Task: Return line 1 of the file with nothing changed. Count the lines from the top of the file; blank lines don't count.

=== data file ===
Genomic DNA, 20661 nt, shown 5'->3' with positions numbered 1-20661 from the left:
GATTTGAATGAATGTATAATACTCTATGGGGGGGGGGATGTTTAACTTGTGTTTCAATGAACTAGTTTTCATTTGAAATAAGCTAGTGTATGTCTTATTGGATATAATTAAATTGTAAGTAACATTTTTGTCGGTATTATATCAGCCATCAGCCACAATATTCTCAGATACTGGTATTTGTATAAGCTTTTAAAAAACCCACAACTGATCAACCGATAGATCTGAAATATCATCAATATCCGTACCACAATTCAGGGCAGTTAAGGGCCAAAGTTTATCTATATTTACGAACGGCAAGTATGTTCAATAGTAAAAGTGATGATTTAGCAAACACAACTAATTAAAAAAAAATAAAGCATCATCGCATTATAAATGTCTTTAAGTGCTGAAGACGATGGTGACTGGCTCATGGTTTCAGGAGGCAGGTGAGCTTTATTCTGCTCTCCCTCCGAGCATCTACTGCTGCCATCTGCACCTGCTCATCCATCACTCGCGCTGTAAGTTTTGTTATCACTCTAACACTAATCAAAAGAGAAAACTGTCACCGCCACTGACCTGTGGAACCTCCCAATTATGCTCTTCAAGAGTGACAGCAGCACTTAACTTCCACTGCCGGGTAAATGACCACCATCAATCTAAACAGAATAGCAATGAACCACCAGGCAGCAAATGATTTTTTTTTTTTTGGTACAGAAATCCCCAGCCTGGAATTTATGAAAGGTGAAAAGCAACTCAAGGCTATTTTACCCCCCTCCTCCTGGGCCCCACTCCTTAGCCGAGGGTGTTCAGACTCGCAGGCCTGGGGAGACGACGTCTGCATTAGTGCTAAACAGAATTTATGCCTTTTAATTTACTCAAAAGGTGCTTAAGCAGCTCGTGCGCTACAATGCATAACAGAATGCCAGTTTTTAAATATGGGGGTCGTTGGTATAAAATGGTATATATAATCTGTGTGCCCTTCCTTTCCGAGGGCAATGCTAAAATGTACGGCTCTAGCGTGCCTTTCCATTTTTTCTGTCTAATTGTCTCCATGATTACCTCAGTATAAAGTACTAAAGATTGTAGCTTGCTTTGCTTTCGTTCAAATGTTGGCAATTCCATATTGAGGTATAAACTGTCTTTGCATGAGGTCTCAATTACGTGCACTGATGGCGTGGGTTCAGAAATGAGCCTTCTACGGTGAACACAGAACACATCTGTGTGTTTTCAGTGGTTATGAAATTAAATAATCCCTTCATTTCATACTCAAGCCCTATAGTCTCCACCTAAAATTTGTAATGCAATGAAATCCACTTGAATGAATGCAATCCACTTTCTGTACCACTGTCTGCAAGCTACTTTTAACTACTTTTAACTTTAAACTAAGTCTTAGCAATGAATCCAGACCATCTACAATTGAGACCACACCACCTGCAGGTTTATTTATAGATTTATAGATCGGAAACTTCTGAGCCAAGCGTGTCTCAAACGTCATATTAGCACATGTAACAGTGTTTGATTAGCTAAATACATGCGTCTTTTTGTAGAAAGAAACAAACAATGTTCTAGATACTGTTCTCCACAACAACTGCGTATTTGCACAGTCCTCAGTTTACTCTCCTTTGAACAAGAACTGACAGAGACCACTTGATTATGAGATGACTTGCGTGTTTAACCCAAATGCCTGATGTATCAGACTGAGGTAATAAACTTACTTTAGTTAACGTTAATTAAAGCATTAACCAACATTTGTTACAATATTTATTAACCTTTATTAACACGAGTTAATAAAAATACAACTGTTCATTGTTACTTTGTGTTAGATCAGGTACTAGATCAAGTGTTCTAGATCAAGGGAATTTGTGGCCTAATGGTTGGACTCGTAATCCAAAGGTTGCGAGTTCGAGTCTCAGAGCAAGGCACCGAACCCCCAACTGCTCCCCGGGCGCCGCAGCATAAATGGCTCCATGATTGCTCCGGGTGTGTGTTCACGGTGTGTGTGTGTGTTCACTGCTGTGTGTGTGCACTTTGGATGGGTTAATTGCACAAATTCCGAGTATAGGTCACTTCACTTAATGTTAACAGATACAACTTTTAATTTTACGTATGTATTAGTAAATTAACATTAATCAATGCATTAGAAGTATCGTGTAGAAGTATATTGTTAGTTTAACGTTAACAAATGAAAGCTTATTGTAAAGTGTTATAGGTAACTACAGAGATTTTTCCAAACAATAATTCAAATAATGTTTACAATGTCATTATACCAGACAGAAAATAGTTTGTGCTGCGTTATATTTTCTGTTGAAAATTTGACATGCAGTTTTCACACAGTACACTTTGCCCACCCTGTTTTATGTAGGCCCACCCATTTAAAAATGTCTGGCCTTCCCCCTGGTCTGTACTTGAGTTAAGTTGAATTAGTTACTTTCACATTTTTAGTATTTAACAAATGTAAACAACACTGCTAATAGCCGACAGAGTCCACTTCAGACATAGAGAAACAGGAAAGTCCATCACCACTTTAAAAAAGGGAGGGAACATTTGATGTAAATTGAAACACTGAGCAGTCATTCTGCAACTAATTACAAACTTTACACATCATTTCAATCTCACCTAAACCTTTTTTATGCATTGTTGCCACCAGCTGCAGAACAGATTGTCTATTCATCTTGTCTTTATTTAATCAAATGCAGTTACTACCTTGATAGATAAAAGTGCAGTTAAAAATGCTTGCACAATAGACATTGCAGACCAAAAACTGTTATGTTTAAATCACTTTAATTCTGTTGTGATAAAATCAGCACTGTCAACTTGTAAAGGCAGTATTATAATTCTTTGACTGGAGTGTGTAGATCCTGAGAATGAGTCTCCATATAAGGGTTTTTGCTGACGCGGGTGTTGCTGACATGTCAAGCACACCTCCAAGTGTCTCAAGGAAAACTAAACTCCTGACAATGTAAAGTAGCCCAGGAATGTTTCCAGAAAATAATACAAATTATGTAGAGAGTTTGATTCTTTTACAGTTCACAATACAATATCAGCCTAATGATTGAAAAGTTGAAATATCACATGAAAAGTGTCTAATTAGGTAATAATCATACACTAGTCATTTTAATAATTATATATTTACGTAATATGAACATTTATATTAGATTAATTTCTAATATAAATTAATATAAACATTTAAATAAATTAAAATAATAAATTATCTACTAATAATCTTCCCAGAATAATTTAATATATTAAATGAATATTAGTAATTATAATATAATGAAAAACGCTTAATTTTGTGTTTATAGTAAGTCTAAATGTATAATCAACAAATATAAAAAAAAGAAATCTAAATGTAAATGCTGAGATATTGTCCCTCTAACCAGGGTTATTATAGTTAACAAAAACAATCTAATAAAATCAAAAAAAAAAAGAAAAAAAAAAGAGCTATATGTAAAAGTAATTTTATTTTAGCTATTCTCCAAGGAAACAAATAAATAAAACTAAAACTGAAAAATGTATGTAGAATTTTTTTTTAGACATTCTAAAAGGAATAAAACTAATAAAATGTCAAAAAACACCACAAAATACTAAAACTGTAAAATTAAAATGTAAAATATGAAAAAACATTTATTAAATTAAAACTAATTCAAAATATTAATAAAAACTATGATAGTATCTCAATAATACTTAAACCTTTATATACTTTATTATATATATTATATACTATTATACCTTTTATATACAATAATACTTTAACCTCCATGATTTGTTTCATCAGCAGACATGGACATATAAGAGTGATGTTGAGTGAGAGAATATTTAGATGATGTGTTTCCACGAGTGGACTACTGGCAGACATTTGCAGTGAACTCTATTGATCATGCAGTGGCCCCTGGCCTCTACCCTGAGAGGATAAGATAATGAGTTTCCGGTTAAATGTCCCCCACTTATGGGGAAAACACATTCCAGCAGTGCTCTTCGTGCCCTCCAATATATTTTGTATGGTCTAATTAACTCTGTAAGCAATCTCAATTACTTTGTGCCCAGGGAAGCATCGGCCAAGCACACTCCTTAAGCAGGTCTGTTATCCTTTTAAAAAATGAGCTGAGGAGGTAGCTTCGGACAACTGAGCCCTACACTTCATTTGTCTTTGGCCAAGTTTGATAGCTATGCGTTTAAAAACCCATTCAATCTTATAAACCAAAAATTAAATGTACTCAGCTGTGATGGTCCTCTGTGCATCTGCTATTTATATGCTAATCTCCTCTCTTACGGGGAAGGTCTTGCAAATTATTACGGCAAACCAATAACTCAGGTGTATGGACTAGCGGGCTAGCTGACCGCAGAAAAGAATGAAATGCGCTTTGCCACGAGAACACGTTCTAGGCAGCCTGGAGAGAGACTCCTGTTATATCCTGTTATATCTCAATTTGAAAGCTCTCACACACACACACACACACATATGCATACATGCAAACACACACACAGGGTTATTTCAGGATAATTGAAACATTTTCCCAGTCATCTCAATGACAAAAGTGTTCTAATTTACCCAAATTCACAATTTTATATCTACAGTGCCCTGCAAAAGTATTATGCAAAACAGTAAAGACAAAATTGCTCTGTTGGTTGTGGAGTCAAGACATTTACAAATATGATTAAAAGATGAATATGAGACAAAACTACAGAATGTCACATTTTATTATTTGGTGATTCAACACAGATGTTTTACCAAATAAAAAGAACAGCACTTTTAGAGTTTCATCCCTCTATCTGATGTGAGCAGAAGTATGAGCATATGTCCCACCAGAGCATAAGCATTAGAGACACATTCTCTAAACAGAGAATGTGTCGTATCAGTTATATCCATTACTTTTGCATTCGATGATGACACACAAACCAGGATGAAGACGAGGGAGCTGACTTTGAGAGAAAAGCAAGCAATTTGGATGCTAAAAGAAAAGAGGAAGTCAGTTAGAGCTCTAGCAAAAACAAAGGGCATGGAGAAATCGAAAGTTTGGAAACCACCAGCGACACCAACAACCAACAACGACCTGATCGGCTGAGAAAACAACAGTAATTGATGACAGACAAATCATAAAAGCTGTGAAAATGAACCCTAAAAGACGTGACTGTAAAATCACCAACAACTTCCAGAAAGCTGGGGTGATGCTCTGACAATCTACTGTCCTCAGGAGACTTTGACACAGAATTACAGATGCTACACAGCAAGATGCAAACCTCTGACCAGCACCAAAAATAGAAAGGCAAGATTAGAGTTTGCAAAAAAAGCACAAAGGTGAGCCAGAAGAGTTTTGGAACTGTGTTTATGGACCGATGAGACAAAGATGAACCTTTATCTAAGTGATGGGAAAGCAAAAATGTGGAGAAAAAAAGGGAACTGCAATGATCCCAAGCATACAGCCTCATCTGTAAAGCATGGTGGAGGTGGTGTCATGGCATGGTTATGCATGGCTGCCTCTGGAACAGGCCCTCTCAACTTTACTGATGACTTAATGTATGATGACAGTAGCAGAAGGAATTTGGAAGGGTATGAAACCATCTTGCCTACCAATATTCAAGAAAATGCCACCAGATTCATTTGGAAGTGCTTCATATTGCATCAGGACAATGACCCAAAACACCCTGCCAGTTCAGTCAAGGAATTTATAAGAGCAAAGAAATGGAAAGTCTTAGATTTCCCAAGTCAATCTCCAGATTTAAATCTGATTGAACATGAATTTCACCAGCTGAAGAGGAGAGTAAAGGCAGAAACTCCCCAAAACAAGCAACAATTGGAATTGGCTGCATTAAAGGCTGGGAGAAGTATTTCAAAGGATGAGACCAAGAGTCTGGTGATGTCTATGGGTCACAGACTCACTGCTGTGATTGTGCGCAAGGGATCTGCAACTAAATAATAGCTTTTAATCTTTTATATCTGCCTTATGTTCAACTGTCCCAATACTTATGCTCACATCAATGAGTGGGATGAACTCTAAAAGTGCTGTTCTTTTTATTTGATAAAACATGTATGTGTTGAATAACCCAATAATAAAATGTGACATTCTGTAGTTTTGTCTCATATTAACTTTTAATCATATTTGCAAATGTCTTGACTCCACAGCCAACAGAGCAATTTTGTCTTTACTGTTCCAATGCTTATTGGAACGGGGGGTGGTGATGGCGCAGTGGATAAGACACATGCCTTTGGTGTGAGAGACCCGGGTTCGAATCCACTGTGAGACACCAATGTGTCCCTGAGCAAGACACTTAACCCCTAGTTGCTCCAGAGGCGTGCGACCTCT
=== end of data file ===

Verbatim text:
Genomic DNA, 20661 nt, shown 5'->3' with positions numbered 1-20661 from the left: